Some games can thrive on narrative alone. That’s largely been the case for Failbetter Games, a company that’s gone to the forefront of narrative experiences. The company’s current game, Sunless Skies, is a sequel to the successful Sunless Sea and Fallen London. Taking place in a new part of the setting, it’s certainly very ambitious. The purpose of this Sunless Skies review is to provide a detailed look at the game as it stands today.
|Type of game:||RPG|
|Developer:||Fail Better Games|
|Total Play Time:||Unknown|
|System Requirements:||CPU: SSE2 instruction set support
GPU:DX9 (shader model 3.0) or DX11
RAM: 1 GB
HDD Space: 700 MB
The World of Sunless Skies
Despite the fact that Sunless Skies is still technically an unfinished game, it’s already getting a fair bit of praise. To understand whether that praise is deserved, one needs to take a look at the elements that make the game stand out. To give this game a fair look, it’s important to examine the atmosphere, the characters, the story, and even the proposed DLC for the game. Once examined, it becomes easier to determine whether the game can truly live up to the hype.
Atmosphere & Location
Sunless Skies is, at its heart, a game about the atmosphere. As part of the greater Fallen London universe, much of the heavy lifting has already been done for the game. Players should be aware of the fact that they’re going to go into a game that’s heavy on Victoriana and Lovecraftian themes, with a few modernizing alterations that make the game far more fun to play.
This is the kind of game you come to primarily because you like the setting and that you stay in because it’s got a few interesting game-play elements. Without the former, though, there wouldn’t be much here.
This game takes the Fallen London setting somewhere new – into space. Space, in terms of this game, is far more Jule Verne and Lovecraft than most games that you’d see, and it shows in every design choice. Steampunk might be an apt term here for some, but it’s a little less derivative than the title might suggest. Instead, it’s a unique kind of world that you aren’t likely to see in any other game.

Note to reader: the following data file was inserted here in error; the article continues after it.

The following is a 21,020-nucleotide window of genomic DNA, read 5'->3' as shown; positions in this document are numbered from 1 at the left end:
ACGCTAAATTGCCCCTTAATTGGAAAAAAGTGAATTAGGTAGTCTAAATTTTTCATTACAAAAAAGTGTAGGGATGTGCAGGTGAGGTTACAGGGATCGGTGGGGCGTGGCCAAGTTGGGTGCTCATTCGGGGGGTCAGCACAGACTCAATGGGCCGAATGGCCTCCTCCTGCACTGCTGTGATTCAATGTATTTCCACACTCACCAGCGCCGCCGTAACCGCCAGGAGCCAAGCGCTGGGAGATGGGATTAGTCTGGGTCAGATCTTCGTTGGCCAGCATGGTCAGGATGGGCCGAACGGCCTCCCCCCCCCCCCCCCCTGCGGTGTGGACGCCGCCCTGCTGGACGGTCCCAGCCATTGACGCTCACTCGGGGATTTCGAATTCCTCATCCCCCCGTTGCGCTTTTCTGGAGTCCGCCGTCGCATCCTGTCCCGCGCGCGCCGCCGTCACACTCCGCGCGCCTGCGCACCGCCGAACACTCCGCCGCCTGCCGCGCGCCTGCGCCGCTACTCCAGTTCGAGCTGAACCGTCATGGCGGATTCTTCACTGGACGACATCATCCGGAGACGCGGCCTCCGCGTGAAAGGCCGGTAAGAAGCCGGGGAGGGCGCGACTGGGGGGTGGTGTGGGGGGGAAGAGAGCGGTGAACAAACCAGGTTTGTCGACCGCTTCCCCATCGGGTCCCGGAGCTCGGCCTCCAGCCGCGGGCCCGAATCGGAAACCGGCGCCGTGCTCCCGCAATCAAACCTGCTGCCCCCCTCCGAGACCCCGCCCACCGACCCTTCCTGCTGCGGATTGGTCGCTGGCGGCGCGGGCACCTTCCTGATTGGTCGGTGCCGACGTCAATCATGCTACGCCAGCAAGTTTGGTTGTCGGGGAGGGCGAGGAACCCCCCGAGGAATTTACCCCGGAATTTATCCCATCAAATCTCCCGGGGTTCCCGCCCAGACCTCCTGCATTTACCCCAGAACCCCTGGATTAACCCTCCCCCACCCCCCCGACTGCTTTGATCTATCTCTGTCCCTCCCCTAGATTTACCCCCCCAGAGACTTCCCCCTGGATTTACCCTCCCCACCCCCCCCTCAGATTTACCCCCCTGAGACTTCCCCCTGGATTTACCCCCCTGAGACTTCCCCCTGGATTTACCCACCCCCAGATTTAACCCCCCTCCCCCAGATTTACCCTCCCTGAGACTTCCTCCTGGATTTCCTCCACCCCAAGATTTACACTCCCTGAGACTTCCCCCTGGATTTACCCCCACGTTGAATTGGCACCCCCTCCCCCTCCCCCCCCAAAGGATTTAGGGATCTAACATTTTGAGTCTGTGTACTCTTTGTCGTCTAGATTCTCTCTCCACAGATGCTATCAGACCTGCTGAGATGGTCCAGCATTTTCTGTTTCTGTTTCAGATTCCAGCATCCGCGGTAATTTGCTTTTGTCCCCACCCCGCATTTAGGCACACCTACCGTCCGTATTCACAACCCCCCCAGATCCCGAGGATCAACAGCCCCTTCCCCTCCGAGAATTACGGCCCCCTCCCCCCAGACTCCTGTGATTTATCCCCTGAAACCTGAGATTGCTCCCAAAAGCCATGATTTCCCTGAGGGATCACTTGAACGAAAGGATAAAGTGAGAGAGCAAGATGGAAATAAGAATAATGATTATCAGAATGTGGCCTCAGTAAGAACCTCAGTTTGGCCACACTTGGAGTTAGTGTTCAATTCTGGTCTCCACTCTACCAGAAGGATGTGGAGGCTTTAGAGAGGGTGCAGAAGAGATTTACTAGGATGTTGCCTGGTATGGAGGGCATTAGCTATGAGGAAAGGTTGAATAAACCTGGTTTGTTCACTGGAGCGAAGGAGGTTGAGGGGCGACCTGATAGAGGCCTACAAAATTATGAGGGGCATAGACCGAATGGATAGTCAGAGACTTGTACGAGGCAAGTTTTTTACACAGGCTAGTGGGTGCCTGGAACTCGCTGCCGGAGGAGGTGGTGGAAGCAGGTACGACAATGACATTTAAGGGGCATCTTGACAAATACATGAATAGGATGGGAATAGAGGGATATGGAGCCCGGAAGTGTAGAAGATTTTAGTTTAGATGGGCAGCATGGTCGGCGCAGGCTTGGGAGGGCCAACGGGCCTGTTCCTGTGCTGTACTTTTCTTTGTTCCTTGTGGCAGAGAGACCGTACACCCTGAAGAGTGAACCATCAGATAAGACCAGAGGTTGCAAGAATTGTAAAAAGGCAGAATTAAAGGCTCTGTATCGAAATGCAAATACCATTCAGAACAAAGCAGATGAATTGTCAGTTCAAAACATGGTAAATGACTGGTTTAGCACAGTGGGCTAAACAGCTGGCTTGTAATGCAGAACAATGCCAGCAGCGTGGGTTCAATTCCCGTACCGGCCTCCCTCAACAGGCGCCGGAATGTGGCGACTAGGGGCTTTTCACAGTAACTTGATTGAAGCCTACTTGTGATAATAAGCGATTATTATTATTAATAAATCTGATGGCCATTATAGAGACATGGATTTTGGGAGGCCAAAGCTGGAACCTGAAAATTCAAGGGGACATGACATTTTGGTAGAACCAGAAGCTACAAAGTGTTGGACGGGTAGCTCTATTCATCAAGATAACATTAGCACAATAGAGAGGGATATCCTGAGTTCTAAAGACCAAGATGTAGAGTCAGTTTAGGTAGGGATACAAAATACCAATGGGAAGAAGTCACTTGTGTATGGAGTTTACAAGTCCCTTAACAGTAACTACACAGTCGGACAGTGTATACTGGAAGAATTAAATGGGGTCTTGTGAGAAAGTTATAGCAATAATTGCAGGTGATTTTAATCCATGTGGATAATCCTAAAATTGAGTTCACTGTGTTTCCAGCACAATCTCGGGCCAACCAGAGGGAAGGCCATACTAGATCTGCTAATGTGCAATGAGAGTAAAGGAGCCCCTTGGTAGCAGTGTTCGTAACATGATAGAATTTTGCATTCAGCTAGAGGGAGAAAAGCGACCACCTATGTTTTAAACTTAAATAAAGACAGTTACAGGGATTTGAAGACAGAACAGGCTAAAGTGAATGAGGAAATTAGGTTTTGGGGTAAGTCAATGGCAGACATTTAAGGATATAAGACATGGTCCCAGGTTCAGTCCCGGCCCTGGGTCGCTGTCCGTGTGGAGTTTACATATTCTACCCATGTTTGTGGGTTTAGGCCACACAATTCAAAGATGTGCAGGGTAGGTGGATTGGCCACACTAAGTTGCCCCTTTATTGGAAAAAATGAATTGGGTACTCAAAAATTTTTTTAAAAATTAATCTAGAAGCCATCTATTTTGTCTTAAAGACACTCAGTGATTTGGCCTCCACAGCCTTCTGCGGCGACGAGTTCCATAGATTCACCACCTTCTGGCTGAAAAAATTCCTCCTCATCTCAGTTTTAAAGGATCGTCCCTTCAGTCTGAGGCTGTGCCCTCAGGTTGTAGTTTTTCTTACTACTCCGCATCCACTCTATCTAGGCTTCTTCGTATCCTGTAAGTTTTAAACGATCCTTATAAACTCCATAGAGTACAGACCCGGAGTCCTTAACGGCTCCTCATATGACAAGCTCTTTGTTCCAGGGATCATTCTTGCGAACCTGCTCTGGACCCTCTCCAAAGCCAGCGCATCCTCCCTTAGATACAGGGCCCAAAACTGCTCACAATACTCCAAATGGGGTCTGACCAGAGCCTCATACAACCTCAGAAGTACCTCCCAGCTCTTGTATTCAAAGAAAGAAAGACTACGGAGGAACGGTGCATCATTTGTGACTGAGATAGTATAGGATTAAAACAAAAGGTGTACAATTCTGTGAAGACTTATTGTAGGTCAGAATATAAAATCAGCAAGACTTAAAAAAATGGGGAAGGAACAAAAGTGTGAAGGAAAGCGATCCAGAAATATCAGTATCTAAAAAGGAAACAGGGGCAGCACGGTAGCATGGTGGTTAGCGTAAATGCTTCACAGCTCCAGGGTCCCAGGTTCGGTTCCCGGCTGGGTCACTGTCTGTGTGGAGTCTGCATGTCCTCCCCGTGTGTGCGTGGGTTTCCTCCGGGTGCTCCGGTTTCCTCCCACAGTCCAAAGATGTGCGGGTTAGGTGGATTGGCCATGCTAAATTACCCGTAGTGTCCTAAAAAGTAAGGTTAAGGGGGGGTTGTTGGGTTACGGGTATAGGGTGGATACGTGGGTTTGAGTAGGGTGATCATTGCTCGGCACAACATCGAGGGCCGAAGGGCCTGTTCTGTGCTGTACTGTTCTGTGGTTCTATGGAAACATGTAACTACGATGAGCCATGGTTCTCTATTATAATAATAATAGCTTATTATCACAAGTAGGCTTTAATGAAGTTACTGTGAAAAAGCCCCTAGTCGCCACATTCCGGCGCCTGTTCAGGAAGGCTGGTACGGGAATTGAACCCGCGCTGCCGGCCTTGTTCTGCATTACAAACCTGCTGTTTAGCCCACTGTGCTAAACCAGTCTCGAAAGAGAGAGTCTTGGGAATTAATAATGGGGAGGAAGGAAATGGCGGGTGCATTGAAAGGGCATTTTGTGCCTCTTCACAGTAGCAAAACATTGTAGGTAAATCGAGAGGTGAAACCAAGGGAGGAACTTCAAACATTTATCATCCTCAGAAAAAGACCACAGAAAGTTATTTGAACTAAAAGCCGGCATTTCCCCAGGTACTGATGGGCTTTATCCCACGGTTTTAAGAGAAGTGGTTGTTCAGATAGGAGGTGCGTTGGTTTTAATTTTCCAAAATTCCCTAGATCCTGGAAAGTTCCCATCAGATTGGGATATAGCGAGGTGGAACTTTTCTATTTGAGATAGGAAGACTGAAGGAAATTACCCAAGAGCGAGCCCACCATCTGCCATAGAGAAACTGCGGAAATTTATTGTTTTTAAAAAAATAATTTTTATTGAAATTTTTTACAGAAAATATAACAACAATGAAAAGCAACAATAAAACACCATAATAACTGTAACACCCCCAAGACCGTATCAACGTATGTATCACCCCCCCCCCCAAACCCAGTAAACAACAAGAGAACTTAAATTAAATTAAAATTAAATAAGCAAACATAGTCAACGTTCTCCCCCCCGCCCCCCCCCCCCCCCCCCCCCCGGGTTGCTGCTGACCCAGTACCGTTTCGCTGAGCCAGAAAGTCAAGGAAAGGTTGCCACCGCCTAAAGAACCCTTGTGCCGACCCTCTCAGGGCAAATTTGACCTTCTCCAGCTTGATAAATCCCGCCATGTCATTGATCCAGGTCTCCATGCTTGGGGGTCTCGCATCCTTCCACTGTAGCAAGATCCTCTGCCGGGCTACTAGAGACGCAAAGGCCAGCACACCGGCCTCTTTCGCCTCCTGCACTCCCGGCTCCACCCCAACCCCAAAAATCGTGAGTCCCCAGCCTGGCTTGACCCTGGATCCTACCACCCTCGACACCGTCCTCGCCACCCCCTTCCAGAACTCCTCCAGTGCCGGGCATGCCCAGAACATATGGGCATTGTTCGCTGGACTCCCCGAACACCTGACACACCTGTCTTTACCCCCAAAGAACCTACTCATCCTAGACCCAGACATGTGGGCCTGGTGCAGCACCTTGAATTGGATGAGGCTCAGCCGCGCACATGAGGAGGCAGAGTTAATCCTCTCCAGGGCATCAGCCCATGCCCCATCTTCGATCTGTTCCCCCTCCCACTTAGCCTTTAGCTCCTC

While individual elements probably won’t stand out too much, the game’s setting really shines when you take everything as a whole. While the game-play itself is more than adequate, it really is the atmosphere and location that will draw in – and keep – most players.
There is certainly a main character in Sunless Skies, and that character is whoever you choose for him or her to be. Failbetter’s games have always been predicated on allowing the player to insert himself or herself into the fiction, and Sunless Skies doesn’t break the mold at all.
The only thing that’s for certain about your main character is that he or she is in charge of piloting an interplanetary train. Beyond that, it’s largely up to the player to figure out what the character’s motivations and goals ought to be. As such, your main character is very likely to be different than the main character of anyone else playing the game.
Since everything’s really up to you, it’s possible that you can think of this character as a continuation of the character in Sunless Sea. Given that the time and place of the game are quite different, though, it’s clear that’s not the intention on the part of the developer. If that’s the way you want to play things, though, there’s certainly nothing in the game that will stop you from doing so.